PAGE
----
Wednesday, September 1, 2010

Thoreau, A Week, Day #2

Please feel free to respond to one, but not all of these questions--or post your questions or interests.

Thoreau seems obsessed with the place of Native Americans and what could be called their "absent presence" in the places he travels through. What do they symbolize for him and what does he seem to say about their absence?

Compare Thoreau's comments on the Sabbath and Christianity on "Sunday," with his discussion of Hinduism in "Monday."

Discuss the significance of Thoreau's experience on Saddleback Mountain, particularly his view of the landscape in the morning. Try to consider it in relation to the discussion of landscape from Mitchell.

Thoreau's encounter with Mr. Rice is, like the experience on Saddleback, not part of the trip, but somehow reflective or meaningful of the region. What does Rice and his manner tell us about New England and its people?


  1. 1. I think Thoreau's interest in and utmost respect for Native Americans (bordering on, as you said, "obsession") is only natural and logical when read in context of his romantic notions of nature. Thoreau is a strong proponent of living harmoniously with nature and respecting the immensely beautiful and complex system therein, which is so much greater and more important than any man's presence within nature. He also believes in the restorative powers of nature in relation to the human soul. Native Americans lived naturally by these moralistic and ecological guidelines, and they let nature and its course shape their lives, rather than carving out their identities into nature's face and forcing nature to deal with their decisions. It can be inferred that Thoreau thinks many of society's "uncurable" ills and "unsolvable" problems, stemming from the way humans have structured society, could be resolved or avoided entirely by a way of life more in rhythm with nature. I think that Thoreau's comment on the "absent presence" is the perfect way to describe the feeling one still gets when one looks out over a Missouri plane next to a stretch of highway. One can see how the land looks the same as it would have when Indians were roaming the plains, and it suddenly becomes clear to one that the way of life and the things we do that make up the identity of America are neither the natural way of life for this continent or the natural culture and society that should have become dominant. One can feel the absent presence of the Indians in these lands still unaffected by the touch of man because one knows that if weren't for us and our ancestors, they would be populated with Indians.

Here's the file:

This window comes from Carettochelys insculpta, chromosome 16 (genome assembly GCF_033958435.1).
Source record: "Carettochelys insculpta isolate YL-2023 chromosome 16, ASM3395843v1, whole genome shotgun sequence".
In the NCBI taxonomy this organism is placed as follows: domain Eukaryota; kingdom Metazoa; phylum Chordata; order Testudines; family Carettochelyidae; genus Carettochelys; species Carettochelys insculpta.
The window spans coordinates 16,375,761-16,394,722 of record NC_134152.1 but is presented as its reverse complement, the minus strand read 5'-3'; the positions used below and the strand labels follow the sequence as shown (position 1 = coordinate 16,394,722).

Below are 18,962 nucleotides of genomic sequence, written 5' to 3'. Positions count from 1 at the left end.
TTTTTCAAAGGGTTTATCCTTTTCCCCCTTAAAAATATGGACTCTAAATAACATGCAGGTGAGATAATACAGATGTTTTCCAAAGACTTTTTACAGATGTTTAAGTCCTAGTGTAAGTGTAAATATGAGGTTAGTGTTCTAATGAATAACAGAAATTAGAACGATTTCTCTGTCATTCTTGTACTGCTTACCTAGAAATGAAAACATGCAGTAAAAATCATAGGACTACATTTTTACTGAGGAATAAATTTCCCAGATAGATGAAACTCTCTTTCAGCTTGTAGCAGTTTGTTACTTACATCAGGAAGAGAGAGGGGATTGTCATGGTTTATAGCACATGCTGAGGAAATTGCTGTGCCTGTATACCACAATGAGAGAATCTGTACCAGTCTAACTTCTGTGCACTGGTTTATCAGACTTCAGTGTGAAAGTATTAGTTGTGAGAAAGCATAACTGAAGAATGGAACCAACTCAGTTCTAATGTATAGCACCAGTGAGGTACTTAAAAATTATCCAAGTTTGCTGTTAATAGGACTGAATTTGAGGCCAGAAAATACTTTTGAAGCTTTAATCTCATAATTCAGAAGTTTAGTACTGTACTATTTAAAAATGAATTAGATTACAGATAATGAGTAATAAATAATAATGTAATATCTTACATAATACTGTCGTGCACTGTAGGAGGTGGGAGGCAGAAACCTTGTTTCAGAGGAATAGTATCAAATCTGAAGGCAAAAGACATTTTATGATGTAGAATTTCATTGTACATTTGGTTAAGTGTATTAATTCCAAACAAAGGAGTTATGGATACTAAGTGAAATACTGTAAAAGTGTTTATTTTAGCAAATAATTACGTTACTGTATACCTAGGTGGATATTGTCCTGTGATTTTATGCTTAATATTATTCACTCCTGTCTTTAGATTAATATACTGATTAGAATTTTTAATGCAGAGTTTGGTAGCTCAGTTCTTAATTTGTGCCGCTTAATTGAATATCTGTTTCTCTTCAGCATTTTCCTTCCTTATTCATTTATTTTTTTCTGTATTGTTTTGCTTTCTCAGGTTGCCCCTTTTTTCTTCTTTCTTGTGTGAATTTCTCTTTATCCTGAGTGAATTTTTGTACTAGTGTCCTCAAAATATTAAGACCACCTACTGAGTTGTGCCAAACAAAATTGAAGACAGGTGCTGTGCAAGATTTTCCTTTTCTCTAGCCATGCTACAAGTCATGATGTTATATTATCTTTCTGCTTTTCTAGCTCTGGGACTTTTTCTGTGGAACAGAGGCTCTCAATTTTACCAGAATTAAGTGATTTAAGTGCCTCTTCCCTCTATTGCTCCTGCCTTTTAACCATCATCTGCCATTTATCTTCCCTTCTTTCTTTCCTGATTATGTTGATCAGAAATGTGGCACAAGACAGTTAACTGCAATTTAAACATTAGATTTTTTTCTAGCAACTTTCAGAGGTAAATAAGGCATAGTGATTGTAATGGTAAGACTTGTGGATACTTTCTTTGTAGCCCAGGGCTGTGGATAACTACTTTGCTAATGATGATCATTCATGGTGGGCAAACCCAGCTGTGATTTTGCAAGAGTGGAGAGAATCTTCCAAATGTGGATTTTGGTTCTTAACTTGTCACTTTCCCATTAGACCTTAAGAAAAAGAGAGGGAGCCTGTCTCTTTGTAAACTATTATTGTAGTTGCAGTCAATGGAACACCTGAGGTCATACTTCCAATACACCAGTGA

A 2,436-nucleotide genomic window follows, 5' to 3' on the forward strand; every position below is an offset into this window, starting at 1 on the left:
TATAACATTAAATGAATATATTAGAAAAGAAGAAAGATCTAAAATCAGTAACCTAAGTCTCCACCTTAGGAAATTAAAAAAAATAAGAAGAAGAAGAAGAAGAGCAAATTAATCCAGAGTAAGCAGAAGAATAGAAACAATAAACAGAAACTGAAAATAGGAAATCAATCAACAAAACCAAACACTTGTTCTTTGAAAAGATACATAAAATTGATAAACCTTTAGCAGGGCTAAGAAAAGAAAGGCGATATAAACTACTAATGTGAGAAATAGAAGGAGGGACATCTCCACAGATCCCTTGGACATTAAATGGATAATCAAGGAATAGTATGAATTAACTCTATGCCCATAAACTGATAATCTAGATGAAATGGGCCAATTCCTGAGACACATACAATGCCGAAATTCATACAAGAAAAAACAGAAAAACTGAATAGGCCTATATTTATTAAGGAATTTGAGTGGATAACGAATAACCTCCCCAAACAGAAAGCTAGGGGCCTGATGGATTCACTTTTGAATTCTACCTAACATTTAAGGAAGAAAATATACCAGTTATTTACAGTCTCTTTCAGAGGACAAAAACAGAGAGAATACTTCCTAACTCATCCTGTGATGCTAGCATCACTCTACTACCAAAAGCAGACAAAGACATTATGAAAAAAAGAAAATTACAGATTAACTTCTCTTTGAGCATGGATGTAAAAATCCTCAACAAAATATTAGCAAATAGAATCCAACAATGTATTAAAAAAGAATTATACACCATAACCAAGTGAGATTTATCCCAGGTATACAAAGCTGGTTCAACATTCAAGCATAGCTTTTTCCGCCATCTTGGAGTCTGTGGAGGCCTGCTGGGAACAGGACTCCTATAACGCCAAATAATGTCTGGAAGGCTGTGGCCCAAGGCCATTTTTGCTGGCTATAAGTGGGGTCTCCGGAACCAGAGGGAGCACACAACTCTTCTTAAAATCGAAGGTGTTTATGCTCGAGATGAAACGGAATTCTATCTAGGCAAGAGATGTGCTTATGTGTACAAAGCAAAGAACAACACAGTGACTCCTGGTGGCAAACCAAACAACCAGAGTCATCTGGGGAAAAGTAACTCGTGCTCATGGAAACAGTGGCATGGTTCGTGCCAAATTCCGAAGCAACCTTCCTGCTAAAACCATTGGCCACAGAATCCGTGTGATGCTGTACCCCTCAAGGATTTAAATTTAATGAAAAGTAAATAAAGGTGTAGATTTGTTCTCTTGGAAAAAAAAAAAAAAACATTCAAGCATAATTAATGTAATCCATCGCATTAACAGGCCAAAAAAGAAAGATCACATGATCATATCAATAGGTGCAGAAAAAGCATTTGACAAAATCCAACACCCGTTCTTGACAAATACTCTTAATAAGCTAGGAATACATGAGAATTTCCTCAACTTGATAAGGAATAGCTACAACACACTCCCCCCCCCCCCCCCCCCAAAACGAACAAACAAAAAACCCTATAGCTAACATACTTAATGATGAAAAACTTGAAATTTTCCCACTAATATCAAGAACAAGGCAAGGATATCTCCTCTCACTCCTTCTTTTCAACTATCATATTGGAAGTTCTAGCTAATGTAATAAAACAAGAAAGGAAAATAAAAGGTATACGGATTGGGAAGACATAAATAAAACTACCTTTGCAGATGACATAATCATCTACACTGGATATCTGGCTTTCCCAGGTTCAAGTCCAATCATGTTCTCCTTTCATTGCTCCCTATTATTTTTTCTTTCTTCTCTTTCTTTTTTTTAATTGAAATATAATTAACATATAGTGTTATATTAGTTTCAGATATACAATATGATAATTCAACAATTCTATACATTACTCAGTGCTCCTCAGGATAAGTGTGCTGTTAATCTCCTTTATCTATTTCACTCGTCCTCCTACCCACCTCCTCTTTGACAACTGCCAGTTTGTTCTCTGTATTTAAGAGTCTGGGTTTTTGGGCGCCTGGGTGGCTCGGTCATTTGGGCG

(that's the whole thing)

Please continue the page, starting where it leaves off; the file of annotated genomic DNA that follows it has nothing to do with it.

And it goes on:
2. I think Thoreau’s attentiveness to the absent presence of Native Americans has to do with his view of them as something opposing materialistic culture. Thoreau has an open distaste for the speed, technology, and materialism of the culture that he resides in. Native Americans are a set of people that are connected with nature, a lifestyle that it is minimalistic and in touch with nature. Thoreau admires this, and is very interested in people that are so connected to the environment that encompasses them. In Thoreau’s mind this is contrasted by the artificial or man- madeness of Christianity and American society. Native Americans have great respect and a kind of worship of the natural, while Christians have taken something spiritual and made it unnatural. A haunting moment in the novel is when Thoreau can hear the church bells ringing through a place that Native Americans once inhabited. This artificial sound has drowned out and eventually destroyed the natural sounds of human and animal life residing with and in nature. It seems as though most ideology inherently encompasses its opposite in order to achieve its ultimate goal. For example, the “civilization” of the “savages,” which Christians stated was their purpose, when getting involved with the Native Americans was more savage than the Native Americans could ever have been. It’s the idea of war, in order to achieve peace. The same concept applies. In order to civilize a group of people and convert them to your religion, you must first savagely destroy their religion and their way of thinking. I think this is what Thoreau sees when he sees the absence of Native Americans. It is the absence of a way of life, an ideal, and religions that were savagely destroyed by civilization.